Source: GSV

London-based JustEat listed on the London Stock Exchange last summer with a $2.4 billion market cap. JustEat was backed by Index Ventures and Redpoint Ventures. Another London-based startup, Deliveroo, is seeing strong growth across Europe and is very popular across Western Europe. Recently, it also expanded further East and launched in the UAE, Singapore and Australia. Deliveroo has raised $200 million from Index, Accel and DST Global and is valued at around $1 billion.

Interestingly in China, 3 out of the 4 most funded private companies are on-demand services. Ride hailing provider Didi Kuaidi has raised $4.4 billion, Meituan-Dianping raised $3.1 billion, and raised $1.1 billion to date. Phone maker Xiaomi is the only “other” company in the mix with $1.5 billion raised.

Unlike in the U.S. or in Europe, China has two very large competitors owning the delivery market: and Meituan, the latter recently merged with local review provider Dianping, and the combined entity was valued at $18 billion. specifically is growing very fast and has large investments from Tencent and Reports last week indicate that Alibaba is now investing a fresh $1.25 billion at a $4.5 billion valuation in

Berlin-based Delivery Hero, which is available across most of Europe, the Middle East, South America, China, South Korea and Australia, is reportedly in discussions with Citigroup and Goldman Sachs to go public later this year. Delivery Hero has raised $1 billion to date and might be looking to raise an additional $1 billion at its IPO. In 2014, the company reported €88 million in revenue, growing at 100%, but also €70 million in operating loss that was up 171% over the previous year.

While there is clear momentum across the globe, some countries are being oversupplied by delivery apps. China, due to its size and early stage, has enormous potential ahead. India is another country that will experience huge growth for on-demand delivery apps. But the U.S. and Europe are already overcrowded, with big leaders like Amazon, Google and Uber on the forefront.

And signs of troubles are starting to show up. Last week, the WSJ reported that DoorDash is struggling to raise a new round that would have valued the company at $1 billion. Instead, the fundraising is now targeted at the previously set valuation of $600 million. And there might be more struggles ahead…stay tuned.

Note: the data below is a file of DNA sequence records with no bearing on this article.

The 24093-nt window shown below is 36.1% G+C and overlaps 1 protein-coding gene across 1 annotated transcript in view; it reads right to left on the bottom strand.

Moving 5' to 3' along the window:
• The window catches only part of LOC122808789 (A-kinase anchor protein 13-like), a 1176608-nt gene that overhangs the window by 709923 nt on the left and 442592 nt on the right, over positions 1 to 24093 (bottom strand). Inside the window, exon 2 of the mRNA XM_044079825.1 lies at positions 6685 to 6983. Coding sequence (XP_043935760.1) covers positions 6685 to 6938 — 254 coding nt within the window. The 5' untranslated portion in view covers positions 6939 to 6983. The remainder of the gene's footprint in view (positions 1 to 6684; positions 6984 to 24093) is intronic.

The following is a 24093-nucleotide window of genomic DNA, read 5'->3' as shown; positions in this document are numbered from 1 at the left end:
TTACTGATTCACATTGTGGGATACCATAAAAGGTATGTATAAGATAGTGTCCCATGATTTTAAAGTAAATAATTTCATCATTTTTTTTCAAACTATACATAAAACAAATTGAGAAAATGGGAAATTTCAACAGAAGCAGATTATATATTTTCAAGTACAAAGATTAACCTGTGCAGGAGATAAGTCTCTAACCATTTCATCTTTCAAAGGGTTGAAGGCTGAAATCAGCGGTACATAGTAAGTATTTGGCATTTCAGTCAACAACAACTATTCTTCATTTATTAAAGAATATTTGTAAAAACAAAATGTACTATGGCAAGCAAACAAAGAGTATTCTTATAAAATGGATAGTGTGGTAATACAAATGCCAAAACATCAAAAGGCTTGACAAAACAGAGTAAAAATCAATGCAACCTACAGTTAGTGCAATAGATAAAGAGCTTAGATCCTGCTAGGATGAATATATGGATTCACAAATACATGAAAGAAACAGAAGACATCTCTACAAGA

Pioneer Notes

by Li Jiang

I Like Small TAMS and I Cannot Lie

We’ve all seen this before — at demo days, pitch competitions, or just in individual meetings with investors — the “Total Addressable Market”, also known as simply “TAM”, slide in a pitch deck.

It’s usually some gigantic number — just absolutely the largest figure that the founders could find that some (we think) reputable source put on the Internet somewhere. It also happens to be the most problematic slide in presentations.

At best people gloss over it and at worst it generates skepticism amongst the audience. Investors have been perpetuating this disservice to founders by blogging, tweeting, and claiming in all manners that you have to be going after a huge market opportunity.

This is by now conventional wisdom, but it’s a bit silly.

Instead of using a top-down Total Addressable Market, founders and investors would be better off discussing a bottom-up Specific Addressable Market.

For example, rather than saying our TAM is the talent management software industry and it’s a $5 billion industry in the U.S., companies need a market segment that is tangible enough to build a product for.